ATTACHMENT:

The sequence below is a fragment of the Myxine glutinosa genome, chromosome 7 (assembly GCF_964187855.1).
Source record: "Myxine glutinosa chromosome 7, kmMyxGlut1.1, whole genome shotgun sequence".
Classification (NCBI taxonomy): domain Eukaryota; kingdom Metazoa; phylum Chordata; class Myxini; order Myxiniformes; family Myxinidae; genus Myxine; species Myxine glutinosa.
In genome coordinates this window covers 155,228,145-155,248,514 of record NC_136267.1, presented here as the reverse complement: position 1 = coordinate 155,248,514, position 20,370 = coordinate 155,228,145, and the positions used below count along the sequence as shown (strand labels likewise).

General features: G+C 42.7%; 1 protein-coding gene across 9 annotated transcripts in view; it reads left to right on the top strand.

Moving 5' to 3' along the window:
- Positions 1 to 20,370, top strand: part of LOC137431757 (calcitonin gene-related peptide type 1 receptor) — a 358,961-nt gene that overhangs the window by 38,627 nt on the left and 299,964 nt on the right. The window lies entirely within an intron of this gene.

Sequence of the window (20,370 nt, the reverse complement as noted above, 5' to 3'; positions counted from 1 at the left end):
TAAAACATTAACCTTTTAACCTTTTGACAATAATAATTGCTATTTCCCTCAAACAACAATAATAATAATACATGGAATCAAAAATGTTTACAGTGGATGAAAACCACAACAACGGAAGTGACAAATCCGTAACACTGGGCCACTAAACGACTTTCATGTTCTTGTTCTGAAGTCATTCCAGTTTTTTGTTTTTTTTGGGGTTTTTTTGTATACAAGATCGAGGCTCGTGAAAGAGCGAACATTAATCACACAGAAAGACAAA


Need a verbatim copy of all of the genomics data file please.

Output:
The sequence below is a fragment of the Myxine glutinosa genome, chromosome 7 (assembly GCF_964187855.1).
Source record: "Myxine glutinosa chromosome 7, kmMyxGlut1.1, whole genome shotgun sequence".
Classification (NCBI taxonomy): domain Eukaryota; kingdom Metazoa; phylum Chordata; class Myxini; order Myxiniformes; family Myxinidae; genus Myxine; species Myxine glutinosa.
In genome coordinates this window covers 155,228,145-155,248,514 of record NC_136267.1, presented here as the reverse complement: position 1 = coordinate 155,248,514, position 20,370 = coordinate 155,228,145, and the positions used below count along the sequence as shown (strand labels likewise).

General features: G+C 42.7%; 1 protein-coding gene across 9 annotated transcripts in view; it reads left to right on the top strand.

Moving 5' to 3' along the window:
- Positions 1 to 20,370, top strand: part of LOC137431757 (calcitonin gene-related peptide type 1 receptor) — a 358,961-nt gene that overhangs the window by 38,627 nt on the left and 299,964 nt on the right. The window lies entirely within an intron of this gene.

Sequence of the window (20,370 nt, the reverse complement as noted above, 5' to 3'; positions counted from 1 at the left end):
TAAAACATTAACCTTTTAACCTTTTGACAATAATAATTGCTATTTCCCTCAAACAACAATAATAATAATACATGGAATCAAAAATGTTTACAGTGGATGAAAACCACAACAACGGAAGTGACAAATCCGTAACACTGGGCCACTAAACGACTTTCATGTTCTTGTTCTGAAGTCATTCCAGTTTTTTGTTTTTTTTGGGGTTTTTTTGTATACAAGATCGAGGCTCGTGAAAGAGCGAACATTAATCACACAGAAAGACAAA